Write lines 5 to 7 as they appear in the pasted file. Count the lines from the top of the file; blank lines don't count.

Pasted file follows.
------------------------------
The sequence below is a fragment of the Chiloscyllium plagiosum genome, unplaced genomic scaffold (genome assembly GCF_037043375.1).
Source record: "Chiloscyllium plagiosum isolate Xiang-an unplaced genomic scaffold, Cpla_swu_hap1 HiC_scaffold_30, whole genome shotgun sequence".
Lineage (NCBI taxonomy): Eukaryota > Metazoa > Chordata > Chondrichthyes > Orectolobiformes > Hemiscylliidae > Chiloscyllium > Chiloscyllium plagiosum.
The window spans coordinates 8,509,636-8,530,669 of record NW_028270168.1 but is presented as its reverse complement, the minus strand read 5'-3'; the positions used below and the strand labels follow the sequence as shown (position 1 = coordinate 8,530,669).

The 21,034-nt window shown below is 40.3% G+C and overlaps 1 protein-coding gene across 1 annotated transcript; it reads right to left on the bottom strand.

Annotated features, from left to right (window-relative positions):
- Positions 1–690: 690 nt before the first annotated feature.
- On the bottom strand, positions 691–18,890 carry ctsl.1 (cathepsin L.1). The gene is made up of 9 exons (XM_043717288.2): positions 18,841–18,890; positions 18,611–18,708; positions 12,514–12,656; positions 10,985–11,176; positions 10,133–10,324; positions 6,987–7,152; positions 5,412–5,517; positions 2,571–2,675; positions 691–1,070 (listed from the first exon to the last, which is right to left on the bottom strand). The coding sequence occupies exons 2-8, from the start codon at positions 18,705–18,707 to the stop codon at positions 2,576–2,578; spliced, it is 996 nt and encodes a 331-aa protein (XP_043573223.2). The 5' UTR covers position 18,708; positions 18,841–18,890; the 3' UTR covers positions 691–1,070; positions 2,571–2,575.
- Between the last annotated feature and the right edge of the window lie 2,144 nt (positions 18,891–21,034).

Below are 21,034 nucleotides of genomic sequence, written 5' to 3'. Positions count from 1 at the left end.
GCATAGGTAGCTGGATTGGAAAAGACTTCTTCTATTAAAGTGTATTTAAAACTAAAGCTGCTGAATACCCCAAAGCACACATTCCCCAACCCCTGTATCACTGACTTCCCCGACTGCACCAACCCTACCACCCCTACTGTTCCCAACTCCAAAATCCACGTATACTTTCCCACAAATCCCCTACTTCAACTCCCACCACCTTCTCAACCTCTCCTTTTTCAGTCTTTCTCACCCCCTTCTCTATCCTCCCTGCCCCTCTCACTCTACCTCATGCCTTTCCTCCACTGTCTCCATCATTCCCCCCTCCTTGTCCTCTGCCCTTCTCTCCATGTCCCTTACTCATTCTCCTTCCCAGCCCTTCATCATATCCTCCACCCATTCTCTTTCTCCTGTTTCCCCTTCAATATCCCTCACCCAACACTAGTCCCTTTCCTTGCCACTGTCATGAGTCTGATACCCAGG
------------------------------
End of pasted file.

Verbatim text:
The 21,034-nt window shown below is 40.3% G+C and overlaps 1 protein-coding gene across 1 annotated transcript; it reads right to left on the bottom strand.

Annotated features, from left to right (window-relative positions):
- Positions 1–690: 690 nt before the first annotated feature.